If the Atlanta Hawks had to assemble a 12-man roster drawn from all players in the franchise's history, who would be on the squad?
A little while ago, I attempted to tackle this question, along with the same one for the other 29 current NBA franchises. You can check out the results here if you're curious: NBA Power Rankings: Ranking Each and Every Team's All-Time 12-Man Lineup.
But, to tackle such a huge project, I had to establish a few ground rules. Players weren't eligible to join more than one team and that one team had to be whichever one they spent the most seasons on, regardless of where the most successful portion of their career was. The rule was intended to create an objective analysis rather than a subjective one.
Well now, this is a bit different. The only way to truly analyze an all-time team is to look at it subjectively.
For the purposes of this team, players had to play for at least three seasons with the Hawks, unless of course they hadn't yet played three seasons in the league. Also, only the player's stats with the Hawks were counted. I don't really care at all that Moses Malone was an all-time great here because his greatness didn't come while he was wearing an Atlanta jersey.
So with that in mind, read on for the Atlanta Hawks all-time 12-man roster.
Adam Fromal is a Featured Columnist at Bleacher Report and a syndicated writer. Follow him on Twitter:@Fromal09.
The all-time leading scorer in men's Division I college basketball history first became a member of the Atlanta Hawks when he was selected third overall by the team in the 1970 NBA draft. It was a somewhat controversial pick because the Hawks already had a scoring guard named Lou Hudson on the team and Pete Maravich's style didn't seem to fit well with center Walt Bellamy's.
However, Pistol Pete overcame those obstacles, as well as some resentment from his teammates due to his large $1.9 million contract, to make the NBA All-Rookie Team while averaging 23.2 points, 3.7 rebounds and 4.2 assists per game. He even managed to help increase Hudson's scoring average.
Maravich struggled a bit during his second season, which ended with a second-straight first-round loss in the playoffs, but he regained his mojo in his third year, averaging 26.1 points, 4.4 rebounds and 6.9 assists per game.
The point guard combined with Hudson that year to become the second duo (Jerry West and Elgin Baylor were the first for the Los Angeles Lakers in 1964-1965) to each hit the 2000-point mark in a singe season, a fact that helped him make both his first All-Star Team and the All-NBA Second Team. But once again, Pistol Pete's Hawks fell in the first round of the playoffs.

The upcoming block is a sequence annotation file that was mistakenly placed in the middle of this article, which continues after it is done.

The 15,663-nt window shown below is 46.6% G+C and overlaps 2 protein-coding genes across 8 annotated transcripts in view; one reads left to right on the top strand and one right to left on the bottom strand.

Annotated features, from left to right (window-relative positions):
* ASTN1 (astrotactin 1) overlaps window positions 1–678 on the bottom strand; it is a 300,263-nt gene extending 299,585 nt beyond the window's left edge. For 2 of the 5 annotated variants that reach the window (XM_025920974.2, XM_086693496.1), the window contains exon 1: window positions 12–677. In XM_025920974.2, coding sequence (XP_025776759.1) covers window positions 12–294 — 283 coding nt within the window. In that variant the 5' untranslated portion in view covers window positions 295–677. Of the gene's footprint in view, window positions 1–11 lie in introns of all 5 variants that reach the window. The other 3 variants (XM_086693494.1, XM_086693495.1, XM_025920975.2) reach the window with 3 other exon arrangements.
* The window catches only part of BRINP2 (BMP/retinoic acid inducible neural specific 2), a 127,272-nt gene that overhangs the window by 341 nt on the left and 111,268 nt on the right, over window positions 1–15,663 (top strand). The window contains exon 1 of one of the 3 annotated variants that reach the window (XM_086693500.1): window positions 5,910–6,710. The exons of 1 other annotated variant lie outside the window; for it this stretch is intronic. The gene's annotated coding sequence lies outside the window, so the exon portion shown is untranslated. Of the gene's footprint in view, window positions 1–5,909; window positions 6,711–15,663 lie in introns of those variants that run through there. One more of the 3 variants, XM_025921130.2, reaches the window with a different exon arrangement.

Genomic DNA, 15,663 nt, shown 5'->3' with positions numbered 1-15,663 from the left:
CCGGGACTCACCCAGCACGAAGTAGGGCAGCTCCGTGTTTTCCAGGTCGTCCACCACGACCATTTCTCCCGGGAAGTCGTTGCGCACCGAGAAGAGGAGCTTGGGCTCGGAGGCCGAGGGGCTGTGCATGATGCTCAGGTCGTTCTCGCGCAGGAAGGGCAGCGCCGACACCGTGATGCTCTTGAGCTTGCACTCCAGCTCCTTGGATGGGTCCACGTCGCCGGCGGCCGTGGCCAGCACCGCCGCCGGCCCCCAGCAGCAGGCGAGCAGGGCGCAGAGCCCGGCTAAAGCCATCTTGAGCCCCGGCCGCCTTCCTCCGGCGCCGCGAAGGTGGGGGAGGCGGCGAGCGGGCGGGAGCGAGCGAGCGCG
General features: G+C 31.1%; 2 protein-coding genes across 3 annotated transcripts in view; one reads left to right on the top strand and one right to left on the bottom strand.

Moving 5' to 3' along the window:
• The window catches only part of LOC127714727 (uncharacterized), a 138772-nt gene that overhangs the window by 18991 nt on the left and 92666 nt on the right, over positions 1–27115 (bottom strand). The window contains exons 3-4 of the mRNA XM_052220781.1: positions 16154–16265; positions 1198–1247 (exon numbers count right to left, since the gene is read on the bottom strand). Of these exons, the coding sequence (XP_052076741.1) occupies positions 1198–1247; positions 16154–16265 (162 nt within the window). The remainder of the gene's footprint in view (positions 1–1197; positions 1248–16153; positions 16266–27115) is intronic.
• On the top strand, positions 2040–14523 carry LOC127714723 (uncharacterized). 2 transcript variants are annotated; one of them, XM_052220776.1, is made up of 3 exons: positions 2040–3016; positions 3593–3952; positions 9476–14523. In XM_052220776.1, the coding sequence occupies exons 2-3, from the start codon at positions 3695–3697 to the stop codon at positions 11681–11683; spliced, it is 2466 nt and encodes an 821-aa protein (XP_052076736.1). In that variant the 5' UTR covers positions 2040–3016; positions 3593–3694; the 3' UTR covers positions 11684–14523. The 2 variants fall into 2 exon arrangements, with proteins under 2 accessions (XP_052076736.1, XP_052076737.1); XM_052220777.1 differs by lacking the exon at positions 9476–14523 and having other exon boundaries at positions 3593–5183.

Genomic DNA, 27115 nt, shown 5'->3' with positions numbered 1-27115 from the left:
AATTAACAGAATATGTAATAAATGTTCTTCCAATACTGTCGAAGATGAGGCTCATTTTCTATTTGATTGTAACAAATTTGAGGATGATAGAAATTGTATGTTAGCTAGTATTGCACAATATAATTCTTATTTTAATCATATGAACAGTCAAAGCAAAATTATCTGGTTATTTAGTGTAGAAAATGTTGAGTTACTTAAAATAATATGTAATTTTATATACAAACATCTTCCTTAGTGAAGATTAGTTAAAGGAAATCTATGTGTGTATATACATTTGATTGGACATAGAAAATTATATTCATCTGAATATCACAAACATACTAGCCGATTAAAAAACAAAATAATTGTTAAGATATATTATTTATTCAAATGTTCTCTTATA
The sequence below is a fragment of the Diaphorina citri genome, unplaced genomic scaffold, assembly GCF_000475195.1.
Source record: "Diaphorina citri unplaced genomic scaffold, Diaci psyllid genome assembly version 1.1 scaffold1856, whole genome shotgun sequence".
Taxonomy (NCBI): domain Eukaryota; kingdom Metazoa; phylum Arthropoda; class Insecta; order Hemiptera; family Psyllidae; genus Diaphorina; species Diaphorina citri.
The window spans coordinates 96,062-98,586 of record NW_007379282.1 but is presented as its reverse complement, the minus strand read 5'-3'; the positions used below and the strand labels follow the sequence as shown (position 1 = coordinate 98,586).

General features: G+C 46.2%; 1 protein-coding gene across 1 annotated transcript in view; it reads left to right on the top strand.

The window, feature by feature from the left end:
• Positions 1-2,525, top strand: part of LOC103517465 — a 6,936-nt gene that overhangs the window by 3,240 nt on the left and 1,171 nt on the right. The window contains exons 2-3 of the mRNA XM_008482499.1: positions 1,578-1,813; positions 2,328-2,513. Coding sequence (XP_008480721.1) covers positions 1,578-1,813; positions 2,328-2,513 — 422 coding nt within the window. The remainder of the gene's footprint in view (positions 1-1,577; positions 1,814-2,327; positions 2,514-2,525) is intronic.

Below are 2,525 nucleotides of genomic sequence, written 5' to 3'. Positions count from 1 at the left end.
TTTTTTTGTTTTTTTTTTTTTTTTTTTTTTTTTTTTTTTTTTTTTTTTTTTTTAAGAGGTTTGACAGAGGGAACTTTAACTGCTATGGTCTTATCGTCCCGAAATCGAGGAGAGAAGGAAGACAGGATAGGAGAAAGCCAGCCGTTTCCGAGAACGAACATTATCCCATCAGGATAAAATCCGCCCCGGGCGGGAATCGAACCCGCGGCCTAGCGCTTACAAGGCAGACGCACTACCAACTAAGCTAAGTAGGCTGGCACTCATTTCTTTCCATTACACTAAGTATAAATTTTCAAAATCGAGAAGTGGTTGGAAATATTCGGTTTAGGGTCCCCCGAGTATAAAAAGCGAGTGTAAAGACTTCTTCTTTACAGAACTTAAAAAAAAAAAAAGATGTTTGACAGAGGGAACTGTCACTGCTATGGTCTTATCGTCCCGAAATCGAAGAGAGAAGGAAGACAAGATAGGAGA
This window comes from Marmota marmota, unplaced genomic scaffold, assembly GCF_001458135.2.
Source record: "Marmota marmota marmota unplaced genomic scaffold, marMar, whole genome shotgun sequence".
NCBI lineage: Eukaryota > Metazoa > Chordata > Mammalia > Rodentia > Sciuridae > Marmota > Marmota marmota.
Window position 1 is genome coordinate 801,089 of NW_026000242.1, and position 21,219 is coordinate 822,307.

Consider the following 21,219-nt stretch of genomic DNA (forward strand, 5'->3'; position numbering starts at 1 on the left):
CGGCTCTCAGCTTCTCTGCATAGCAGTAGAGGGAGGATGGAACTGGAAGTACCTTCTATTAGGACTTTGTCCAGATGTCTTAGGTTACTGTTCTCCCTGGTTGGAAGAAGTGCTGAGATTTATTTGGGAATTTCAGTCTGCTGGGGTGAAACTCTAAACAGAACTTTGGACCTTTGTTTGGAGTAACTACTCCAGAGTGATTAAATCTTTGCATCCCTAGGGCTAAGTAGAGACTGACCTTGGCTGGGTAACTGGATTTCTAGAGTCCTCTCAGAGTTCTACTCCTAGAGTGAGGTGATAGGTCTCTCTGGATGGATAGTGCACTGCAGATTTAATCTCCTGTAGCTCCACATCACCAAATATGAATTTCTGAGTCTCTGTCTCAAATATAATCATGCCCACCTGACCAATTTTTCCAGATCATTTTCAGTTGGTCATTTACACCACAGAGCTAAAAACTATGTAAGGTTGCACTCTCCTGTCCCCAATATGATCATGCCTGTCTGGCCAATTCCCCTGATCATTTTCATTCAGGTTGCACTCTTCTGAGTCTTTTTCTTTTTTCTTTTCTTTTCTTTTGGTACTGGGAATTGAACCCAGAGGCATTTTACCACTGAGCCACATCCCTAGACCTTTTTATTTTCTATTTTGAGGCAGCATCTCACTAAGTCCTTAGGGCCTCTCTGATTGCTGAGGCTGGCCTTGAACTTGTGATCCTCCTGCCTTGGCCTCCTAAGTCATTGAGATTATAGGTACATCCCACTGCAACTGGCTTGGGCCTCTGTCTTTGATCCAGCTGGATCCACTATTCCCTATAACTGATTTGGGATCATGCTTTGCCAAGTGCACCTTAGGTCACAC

Maravich's final season in Atlanta saw him put up his most impressive numbers yet: 27.7 points, 4.9 rebounds and 5.2 assists per game. In fact, his scoring was second in the league, falling short of only the Buffalo Braves' Bob McAdoo.
Once more, Maravich made the All-Star team, but this year his Hawks didn't even make it to the playoffs. Ready to make a change, the Hawks management made a trade with the New Orleans Jazz. In return for Maravich's services, the team received Bob Kaufmann, Dean Meminger, a 1974 first-round draft pick, a 1975 first-round draft pick, a 1975 second-round draft pick, a 1976 second-round draft pick and a 1980 third-round draft pick.
When it was all said and done, Maravich averaged 24.3 points, 4.2 rebounds and 5.6 assists per game during his four seasons in Atlanta. The Hall of Famers' scoring average remains third in Hawks history.
Well if Pete Maravich is on this team, it only makes sense to have Lou Hudson. After all, we already know that the Hudson and Maravich duo works well together and knows how to distribute the ball to each other.
The St. Louis Hawks (they wouldn't become the Atlanta Hawks until 1968) first acquired Lou Hudson when they drafted the Minnesota shooting guard and small forward with the fourth overall pick of the 1966 draft. With the silky-smooth jumper that earned him the nickname Sweet Lou, Hudson was a smashing success during his first year, averaging 18.4 points, 5.4 rebounds and 1.2 assists per game en route to a selection to the NBA All-Rookie Team.
His No. 23 jersey has now been retired by the Hawks, who have nothing but appreciation for the guard that spent 11 of his 13 seasons with the team. During that time, he managed to make six All-Star teams and score as many as 26.8 points per game during the 1970-1971 season.
In terms of individual accolades though, Hudson's best season was one year prior. He averaged 25.4 points, 4.7 rebounds and 3.5 assists per game while making the All-NBA Second Team and the All-Star Team.
On September 30, 1977, Hudson was traded to the Los Angeles Lakers for Ollie Johnson. He would spend the final two seasons of his professional career in purple and gold.
As a Hawk for 11 seasons though, Sweet Lou averaged 22.0 points, 4.9 rebounds and 2.9 assists per game. Only Dominique Wilkins and Bob Pettit have scored more points in Hawks' history.
Widely regarded as one of the greatest basketball players to ever put on a Hawks' uniform, Dominique Wilkins was the one guy you absolutely knew would be in this starting lineup.
The Human Highlight Film was drafted out of the University of Georgia by the Utah Jazz with the No. 3 pick in the 1982 NBA draft, just behind James Worthy and Terry Cummings, but financial problems and Wilkins' hesitance to play in Utah led to a quick trade. Just a few months after the draft, Atlanta sent John Drew, Freeman Williams and some cash for WIlkins.
Wearing the now-retired No. 21 jersey, Wilkins averaged 17.5 points, 5.8 rebounds and 1.6 assists per game during his rookie season, the only one with the Hawks where he failed to hit 20 points per game. Obviously, he was a part of the NBA All-Rookie Team.
His true jump into superstardom came during the 1986-1986 season, which saw him average a league-high 30.3 points per game to go along with his 7.9 rebounds and 2.6 assists per contest. Wilkins was named to both the All-NBA First Team and the All-Star Team, the first of his nine-straigh selections.
The two-time Slam Dunk Champion is also one of only six players to ever average at least 25 points per game for six-straight seasons. The other five are Allen Iverson, Michael Jordan, Karl Malone and Shaquille O'Neal and Jerry West.